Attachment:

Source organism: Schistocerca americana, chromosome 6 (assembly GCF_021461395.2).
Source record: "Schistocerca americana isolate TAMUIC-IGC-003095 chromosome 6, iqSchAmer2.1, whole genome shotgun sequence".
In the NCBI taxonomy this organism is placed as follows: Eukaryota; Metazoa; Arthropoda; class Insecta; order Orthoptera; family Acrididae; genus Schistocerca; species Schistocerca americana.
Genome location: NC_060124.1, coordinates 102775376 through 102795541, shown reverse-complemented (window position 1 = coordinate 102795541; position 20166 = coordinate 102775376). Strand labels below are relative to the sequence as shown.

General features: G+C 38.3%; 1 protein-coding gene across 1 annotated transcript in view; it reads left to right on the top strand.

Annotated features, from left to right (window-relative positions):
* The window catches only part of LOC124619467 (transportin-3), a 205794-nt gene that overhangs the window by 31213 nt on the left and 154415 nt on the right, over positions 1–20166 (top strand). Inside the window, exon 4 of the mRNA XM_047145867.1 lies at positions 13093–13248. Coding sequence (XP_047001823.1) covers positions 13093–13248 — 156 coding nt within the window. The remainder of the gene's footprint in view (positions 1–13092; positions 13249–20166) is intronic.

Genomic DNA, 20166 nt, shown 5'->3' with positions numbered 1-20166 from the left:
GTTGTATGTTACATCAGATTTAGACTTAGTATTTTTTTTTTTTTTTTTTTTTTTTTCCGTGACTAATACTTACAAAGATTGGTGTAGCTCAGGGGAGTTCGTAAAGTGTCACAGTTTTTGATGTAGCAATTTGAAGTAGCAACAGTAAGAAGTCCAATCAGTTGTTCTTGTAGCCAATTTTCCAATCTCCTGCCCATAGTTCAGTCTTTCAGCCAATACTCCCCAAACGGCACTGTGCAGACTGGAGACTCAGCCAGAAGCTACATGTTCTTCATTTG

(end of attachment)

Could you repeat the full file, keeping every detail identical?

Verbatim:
Source organism: Schistocerca americana, chromosome 6 (assembly GCF_021461395.2).
Source record: "Schistocerca americana isolate TAMUIC-IGC-003095 chromosome 6, iqSchAmer2.1, whole genome shotgun sequence".
In the NCBI taxonomy this organism is placed as follows: Eukaryota; Metazoa; Arthropoda; class Insecta; order Orthoptera; family Acrididae; genus Schistocerca; species Schistocerca americana.
Genome location: NC_060124.1, coordinates 102775376 through 102795541, shown reverse-complemented (window position 1 = coordinate 102795541; position 20166 = coordinate 102775376). Strand labels below are relative to the sequence as shown.

General features: G+C 38.3%; 1 protein-coding gene across 1 annotated transcript in view; it reads left to right on the top strand.

Annotated features, from left to right (window-relative positions):
* The window catches only part of LOC124619467 (transportin-3), a 205794-nt gene that overhangs the window by 31213 nt on the left and 154415 nt on the right, over positions 1–20166 (top strand). Inside the window, exon 4 of the mRNA XM_047145867.1 lies at positions 13093–13248. Coding sequence (XP_047001823.1) covers positions 13093–13248 — 156 coding nt within the window. The remainder of the gene's footprint in view (positions 1–13092; positions 13249–20166) is intronic.

Genomic DNA, 20166 nt, shown 5'->3' with positions numbered 1-20166 from the left:
GTTGTATGTTACATCAGATTTAGACTTAGTATTTTTTTTTTTTTTTTTTTTTTTTTCCGTGACTAATACTTACAAAGATTGGTGTAGCTCAGGGGAGTTCGTAAAGTGTCACAGTTTTTGATGTAGCAATTTGAAGTAGCAACAGTAAGAAGTCCAATCAGTTGTTCTTGTAGCCAATTTTCCAATCTCCTGCCCATAGTTCAGTCTTTCAGCCAATACTCCCCAAACGGCACTGTGCAGACTGGAGACTCAGCCAGAAGCTACATGTTCTTCATTTG